Monday, April 30, 2012

What Happened to Miranda?

I exchanged all my files and a mild Northeast winter for palm trees and heat for a long weekend.  Even crime fighters need a break.

On the plane, I thought of this post.  Not many people are aware of what happened to Ernesto Miranda, the man made famous by the Supreme Court in the case of Miranda v. Arizona.  I've discussed Miranda warnings and New York law previously

But, what happened to Ernesto Miranda after the Supreme Court reversed his conviction for rape, kidnapping, and armed robbery?  Arizona retried him, without the confession, and a jury again convicted him. 

He spent eleven years in prison and then was on parole for a few years.  He spent those years peddling personally autographed Miranda cards. 

In 1976, he got in a violent altercation and was stabbed to death.  Police questioned the suspect with a card labelled "Miranda Rights."  The suspect did not confess to the crime.  The police released him and he promptly fled to Mexico.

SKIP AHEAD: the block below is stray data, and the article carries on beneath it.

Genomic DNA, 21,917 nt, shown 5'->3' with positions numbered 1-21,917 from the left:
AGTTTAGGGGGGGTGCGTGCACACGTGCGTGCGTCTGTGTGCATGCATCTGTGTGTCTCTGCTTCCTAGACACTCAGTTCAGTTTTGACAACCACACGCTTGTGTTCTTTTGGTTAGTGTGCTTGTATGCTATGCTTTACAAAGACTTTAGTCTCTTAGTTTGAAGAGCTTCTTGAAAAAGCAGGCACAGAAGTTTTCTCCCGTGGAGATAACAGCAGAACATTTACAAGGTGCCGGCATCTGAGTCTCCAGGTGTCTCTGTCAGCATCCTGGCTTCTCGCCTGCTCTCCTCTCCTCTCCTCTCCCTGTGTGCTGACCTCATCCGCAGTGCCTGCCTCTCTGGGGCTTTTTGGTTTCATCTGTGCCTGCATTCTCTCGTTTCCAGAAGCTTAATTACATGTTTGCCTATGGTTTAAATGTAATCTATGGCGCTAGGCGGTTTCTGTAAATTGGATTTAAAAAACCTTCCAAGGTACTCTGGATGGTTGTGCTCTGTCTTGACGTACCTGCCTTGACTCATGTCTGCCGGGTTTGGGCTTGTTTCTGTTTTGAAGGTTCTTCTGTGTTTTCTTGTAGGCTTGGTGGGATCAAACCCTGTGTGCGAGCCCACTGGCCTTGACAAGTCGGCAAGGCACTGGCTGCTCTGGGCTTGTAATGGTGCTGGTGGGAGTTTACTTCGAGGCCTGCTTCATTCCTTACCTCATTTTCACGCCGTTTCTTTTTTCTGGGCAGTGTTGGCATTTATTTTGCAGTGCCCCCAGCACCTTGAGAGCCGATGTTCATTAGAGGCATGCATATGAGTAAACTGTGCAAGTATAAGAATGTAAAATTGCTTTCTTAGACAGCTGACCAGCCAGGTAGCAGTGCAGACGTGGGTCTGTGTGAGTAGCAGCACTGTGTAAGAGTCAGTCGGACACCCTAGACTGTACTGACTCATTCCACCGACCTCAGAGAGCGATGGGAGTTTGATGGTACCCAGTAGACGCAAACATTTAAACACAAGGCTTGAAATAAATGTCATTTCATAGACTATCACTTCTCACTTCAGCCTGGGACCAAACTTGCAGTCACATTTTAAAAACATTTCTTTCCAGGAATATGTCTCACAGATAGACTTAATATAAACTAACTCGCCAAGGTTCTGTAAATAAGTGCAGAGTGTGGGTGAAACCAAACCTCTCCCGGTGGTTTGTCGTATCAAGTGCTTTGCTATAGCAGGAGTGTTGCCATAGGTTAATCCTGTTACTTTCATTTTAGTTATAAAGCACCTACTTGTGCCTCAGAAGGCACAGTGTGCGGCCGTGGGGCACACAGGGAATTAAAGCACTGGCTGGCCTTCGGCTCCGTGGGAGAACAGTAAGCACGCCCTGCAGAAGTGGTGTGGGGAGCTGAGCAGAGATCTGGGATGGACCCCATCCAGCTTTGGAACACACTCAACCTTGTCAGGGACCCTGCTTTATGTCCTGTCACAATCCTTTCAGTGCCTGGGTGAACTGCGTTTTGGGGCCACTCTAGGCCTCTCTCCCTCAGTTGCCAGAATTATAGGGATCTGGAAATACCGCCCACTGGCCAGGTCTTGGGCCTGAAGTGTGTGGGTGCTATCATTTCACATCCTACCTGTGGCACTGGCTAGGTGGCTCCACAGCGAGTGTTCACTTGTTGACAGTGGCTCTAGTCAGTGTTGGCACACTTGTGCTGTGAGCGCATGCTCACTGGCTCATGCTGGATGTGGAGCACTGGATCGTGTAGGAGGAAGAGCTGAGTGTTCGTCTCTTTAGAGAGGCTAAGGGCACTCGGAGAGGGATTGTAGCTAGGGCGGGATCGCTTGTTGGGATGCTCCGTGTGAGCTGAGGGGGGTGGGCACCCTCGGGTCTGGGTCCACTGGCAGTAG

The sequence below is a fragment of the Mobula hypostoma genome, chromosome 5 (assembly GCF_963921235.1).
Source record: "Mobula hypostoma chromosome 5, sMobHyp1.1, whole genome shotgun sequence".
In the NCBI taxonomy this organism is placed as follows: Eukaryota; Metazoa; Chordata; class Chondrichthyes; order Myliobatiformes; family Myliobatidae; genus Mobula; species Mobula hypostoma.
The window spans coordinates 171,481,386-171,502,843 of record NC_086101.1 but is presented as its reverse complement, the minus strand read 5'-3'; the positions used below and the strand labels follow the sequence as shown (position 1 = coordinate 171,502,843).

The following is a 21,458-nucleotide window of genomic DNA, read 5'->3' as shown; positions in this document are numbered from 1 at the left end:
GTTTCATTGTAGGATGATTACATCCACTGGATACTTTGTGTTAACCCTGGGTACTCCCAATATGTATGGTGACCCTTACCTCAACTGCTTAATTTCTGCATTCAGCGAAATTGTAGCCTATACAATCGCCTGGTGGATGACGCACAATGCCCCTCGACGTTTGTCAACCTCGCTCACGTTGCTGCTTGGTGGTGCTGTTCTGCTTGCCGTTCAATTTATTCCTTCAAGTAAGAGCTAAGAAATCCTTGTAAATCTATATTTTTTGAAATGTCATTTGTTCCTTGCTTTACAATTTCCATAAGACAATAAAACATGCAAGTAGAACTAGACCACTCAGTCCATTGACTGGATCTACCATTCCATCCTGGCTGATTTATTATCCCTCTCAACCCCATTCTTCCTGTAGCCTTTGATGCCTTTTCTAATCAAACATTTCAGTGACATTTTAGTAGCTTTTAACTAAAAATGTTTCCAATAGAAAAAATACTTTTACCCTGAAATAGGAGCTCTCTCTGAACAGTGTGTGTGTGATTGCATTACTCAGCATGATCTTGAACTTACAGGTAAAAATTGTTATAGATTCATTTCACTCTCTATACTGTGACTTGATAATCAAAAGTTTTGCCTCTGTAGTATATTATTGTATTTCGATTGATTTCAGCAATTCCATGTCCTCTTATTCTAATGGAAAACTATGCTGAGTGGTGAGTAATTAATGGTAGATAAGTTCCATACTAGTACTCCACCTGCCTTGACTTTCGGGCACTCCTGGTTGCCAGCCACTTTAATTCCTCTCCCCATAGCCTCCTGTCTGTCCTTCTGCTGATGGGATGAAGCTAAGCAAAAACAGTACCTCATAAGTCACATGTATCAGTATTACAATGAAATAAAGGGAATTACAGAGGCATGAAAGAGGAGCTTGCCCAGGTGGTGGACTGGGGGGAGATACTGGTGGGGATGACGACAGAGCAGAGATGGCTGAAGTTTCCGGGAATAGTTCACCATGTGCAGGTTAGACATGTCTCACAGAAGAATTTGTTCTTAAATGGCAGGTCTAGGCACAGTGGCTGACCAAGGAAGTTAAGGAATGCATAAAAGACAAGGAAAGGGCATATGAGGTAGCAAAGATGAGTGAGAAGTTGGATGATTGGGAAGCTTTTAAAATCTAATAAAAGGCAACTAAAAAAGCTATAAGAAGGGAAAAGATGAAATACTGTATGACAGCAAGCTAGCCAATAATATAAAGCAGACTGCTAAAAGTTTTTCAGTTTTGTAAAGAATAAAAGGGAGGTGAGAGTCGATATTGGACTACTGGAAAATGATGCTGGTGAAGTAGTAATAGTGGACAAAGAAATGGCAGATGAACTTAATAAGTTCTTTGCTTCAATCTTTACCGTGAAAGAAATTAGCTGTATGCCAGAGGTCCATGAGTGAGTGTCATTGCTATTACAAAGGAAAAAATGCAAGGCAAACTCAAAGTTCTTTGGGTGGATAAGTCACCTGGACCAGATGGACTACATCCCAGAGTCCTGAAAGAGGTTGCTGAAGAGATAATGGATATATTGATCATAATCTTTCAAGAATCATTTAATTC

The case shifted the legal landscape surrounding confessions.  Miranda's name is used everyday across this country.  It's odd to think that Ernesto Miranda, a convicted rapist, is one of the most recognizable names in the country.

See you all Wednesday.


  1. My criminal procedure professor in law school told a funny story about Ernesto Miranda, something I thought a prosecutor in particular might find amusing.

    The professor said that his mother called him when it was reported in the media that Miranda had died. What a shame, the professor's mother said. After all Miranda did for our country, too.

  2. P.S. I have got to post on my own blog more often. I like it when my name is above D.A. Confidential's on your blogroll.

  3. Love the Miranda story. Mapp, Gideon, Miranda, Wade, Payton, and countless other defendants probably never thought they would be most famous for what happened after they were convicted. Given the choice, I bet they would have taken an acquittal rather than helping to change criminal law for future defendants.

    Consider that an extra incentive for your already frequent posts.

  4. Unrelated, but I figured I would ask: could possibly delve into what being "on call" for a (big city) ADA? Do you have to go to crime scenes to take witness statements, etc.?

  5. Great idea. There will be a post between a big city ADA and small county ADA coming too.

  6. Wow, that is really crazy when you think about it that way! Great post!